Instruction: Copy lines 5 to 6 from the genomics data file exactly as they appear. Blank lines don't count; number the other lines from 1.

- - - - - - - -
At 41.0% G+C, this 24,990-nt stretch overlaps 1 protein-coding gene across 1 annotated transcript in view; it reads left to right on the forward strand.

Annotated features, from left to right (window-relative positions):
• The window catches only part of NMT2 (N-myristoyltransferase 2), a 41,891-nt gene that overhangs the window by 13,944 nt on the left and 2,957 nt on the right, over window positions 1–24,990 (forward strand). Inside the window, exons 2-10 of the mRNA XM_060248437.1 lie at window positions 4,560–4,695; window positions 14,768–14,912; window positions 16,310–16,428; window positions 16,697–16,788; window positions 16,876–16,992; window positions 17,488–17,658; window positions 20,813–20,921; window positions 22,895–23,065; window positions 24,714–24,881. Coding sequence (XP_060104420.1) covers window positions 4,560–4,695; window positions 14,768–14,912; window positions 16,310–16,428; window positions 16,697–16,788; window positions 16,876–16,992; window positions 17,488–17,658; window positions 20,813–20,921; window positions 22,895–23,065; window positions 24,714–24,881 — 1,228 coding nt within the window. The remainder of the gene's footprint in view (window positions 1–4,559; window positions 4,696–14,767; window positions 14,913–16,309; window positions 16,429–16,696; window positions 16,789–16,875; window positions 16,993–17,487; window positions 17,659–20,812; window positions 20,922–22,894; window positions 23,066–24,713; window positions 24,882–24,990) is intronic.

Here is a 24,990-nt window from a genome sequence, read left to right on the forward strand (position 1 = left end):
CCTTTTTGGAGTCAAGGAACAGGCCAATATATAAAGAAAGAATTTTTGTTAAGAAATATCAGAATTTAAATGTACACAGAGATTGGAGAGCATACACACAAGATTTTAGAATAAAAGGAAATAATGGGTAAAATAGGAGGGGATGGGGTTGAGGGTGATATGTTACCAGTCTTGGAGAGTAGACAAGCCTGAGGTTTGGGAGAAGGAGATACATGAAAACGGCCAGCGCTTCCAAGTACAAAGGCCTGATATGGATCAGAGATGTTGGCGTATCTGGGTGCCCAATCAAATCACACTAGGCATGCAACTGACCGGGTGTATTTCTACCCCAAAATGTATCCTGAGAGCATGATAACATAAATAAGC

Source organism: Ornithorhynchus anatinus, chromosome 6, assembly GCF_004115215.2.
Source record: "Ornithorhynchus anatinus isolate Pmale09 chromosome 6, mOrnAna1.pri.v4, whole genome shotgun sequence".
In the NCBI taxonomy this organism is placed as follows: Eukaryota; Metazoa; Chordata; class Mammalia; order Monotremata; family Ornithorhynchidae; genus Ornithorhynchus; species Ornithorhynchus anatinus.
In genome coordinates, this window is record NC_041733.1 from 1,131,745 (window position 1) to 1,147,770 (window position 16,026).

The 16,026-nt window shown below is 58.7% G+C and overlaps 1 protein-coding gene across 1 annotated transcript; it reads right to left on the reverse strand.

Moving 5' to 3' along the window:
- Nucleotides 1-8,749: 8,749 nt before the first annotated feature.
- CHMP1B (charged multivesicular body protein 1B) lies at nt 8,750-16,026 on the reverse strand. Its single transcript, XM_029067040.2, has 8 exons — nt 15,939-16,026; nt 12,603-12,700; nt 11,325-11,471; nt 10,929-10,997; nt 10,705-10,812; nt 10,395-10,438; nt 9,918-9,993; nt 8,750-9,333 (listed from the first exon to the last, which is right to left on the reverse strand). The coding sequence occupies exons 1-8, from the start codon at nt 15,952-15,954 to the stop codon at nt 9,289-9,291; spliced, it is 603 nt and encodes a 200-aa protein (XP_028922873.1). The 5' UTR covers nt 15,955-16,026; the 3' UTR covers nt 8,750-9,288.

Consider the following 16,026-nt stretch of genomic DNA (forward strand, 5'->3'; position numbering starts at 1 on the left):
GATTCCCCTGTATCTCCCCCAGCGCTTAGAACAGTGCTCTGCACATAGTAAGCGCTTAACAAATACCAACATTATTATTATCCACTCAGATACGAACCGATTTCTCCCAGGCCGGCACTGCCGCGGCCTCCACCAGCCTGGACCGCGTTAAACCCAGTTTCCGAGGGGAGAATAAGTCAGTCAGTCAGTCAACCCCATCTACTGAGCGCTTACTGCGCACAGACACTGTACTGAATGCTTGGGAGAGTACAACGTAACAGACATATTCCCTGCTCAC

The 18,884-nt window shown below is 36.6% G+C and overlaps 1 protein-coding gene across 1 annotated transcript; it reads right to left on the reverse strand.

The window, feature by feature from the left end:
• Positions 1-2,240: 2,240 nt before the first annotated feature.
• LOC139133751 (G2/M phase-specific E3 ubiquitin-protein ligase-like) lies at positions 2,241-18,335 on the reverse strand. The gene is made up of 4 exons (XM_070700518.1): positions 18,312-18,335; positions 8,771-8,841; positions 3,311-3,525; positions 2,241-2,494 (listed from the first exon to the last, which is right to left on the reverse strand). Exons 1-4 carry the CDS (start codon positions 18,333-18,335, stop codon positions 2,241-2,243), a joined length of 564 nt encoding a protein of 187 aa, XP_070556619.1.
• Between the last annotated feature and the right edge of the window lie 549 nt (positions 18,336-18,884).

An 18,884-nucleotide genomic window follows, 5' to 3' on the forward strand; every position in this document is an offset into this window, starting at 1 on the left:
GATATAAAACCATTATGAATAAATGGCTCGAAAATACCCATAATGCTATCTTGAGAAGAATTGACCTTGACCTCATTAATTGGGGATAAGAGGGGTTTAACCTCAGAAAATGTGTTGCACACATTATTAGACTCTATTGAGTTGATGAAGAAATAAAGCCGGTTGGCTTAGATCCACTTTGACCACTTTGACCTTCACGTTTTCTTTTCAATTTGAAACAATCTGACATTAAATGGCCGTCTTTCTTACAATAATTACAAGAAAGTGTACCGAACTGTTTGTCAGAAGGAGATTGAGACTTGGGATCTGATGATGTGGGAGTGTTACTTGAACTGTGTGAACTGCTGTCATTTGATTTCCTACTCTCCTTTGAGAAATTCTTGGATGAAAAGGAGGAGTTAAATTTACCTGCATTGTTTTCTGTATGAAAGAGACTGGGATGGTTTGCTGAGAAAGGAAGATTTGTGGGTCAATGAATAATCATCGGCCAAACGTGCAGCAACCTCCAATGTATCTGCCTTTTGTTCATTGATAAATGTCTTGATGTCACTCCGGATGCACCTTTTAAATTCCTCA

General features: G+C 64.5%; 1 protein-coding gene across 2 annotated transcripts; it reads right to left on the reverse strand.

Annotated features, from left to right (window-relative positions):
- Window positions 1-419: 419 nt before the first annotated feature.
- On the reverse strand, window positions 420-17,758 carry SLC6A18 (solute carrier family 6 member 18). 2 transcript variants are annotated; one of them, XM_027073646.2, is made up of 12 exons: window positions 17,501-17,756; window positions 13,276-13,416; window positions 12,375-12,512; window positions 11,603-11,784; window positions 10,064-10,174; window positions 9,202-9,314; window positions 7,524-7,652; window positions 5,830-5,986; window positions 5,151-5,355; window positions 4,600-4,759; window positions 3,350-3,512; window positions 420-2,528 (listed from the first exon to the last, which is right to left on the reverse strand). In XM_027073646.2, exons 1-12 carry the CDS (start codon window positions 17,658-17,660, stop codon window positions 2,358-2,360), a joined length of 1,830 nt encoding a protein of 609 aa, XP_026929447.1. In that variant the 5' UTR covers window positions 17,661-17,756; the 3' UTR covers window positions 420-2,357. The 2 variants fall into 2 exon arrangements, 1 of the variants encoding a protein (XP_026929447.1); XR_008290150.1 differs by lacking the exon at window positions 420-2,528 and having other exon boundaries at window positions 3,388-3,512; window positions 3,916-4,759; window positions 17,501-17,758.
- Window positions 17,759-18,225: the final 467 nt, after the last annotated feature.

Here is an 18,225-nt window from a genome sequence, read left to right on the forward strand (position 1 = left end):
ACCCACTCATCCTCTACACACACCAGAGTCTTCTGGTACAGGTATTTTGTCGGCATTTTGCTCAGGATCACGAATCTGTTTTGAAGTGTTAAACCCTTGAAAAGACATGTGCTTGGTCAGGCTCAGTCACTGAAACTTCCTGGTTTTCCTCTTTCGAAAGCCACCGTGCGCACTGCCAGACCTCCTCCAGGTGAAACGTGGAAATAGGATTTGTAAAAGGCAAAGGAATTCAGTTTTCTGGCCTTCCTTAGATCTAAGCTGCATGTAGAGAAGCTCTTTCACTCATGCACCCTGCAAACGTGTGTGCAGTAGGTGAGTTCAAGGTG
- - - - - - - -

CCTTTTTGGAGTCAAGGAACAGGCCAATATATAAAGAAAGAATTTTTGTTAAGAAATATCAGAATTTAAATGTACACAGAGATTGGAGAGCATACACACAAGATTTTAGAATAAAAGGAAATAATGGGTAAAATAGGAGGGGATGGGGTTGAGGGTGATATGTTACCAGTCTTGGAGAGTAGACAAGCCTGAGGTTTGGGAGAAGGAGATACATGAAAACGGCCAGCGCTTCCAAGTACAAAGGCCTGATATGGATCAGAGATGTTGGCGTATCTGGGTGCCCAATCAAATCACACTAGGCATGCAACTGACCGGGTGTATTTCTACCCCAAAATGTATCCTGAGAGCATGATAACATAAATAAGC

Source organism: Ornithorhynchus anatinus, chromosome 6, assembly GCF_004115215.2.